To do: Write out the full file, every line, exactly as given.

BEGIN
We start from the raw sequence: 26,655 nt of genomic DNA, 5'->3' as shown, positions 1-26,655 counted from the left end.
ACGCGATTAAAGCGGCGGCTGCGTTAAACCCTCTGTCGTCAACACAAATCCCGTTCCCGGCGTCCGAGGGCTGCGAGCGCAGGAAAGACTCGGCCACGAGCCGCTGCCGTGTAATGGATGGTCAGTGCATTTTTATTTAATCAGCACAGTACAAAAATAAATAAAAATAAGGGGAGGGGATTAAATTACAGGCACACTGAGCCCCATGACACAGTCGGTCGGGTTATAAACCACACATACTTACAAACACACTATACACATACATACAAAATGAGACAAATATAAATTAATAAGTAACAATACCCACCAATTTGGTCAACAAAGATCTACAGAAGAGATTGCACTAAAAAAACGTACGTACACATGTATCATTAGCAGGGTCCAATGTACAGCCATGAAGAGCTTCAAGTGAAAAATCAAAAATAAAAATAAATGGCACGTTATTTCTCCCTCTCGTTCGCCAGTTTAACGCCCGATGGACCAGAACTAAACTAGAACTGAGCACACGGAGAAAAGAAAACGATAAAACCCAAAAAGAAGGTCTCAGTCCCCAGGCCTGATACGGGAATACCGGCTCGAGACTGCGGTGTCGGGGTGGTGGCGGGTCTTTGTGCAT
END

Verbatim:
We start from the raw sequence: 26,655 nt of genomic DNA, 5'->3' as shown, positions 1-26,655 counted from the left end.
ACGCGATTAAAGCGGCGGCTGCGTTAAACCCTCTGTCGTCAACACAAATCCCGTTCCCGGCGTCCGAGGGCTGCGAGCGCAGGAAAGACTCGGCCACGAGCCGCTGCCGTGTAATGGATGGTCAGTGCATTTTTATTTAATCAGCACAGTACAAAAATAAATAAAAATAAGGGGAGGGGATTAAATTACAGGCACACTGAGCCCCATGACACAGTCGGTCGGGTTATAAACCACACATACTTACAAACACACTATACACATACATACAAAATGAGACAAATATAAATTAATAAGTAACAATACCCACCAATTTGGTCAACAAAGATCTACAGAAGAGATTGCACTAAAAAAACGTACGTACACATGTATCATTAGCAGGGTCCAATGTACAGCCATGAAGAGCTTCAAGTGAAAAATCAAAAATAAAAATAAATGGCACGTTATTTCTCCCTCTCGTTCGCCAGTTTAACGCCCGATGGACCAGAACTAAACTAGAACTGAGCACACGGAGAAAAGAAAACGATAAAACCCAAAAAGAAGGTCTCAGTCCCCAGGCCTGATACGGGAATACCGGCTCGAGACTGCGGTGTCGGGGTGGTGGCGGGTCTTTGTGCAT